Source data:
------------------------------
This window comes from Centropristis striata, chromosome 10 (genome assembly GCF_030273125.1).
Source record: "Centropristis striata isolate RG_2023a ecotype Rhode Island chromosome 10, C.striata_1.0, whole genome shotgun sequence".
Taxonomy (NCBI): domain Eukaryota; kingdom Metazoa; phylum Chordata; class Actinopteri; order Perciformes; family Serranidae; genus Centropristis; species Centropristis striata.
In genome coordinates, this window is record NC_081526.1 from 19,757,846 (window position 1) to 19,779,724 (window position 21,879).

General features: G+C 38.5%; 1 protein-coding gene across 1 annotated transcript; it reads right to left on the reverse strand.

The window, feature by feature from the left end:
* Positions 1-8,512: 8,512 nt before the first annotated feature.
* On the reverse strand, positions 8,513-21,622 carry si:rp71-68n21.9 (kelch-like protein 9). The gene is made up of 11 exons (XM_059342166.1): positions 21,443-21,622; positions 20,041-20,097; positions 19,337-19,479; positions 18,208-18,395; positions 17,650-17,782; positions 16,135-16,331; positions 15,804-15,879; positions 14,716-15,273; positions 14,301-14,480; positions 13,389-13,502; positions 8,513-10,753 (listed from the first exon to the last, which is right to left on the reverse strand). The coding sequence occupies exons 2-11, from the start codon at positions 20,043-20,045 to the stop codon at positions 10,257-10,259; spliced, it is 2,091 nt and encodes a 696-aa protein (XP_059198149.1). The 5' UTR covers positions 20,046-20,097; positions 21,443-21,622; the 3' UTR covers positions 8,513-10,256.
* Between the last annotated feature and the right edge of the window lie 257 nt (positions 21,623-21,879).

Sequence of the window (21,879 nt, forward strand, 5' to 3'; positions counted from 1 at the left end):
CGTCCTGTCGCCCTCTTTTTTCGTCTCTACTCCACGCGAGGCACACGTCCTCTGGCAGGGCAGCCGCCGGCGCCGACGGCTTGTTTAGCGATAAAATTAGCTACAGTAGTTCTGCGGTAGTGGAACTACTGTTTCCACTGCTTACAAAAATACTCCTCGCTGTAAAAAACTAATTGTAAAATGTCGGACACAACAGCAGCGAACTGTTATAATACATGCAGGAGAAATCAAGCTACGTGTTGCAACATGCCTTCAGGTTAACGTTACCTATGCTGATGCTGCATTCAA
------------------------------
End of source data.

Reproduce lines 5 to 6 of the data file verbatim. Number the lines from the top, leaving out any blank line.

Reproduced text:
General features: G+C 38.5%; 1 protein-coding gene across 1 annotated transcript; it reads right to left on the reverse strand.

The window, feature by feature from the left end: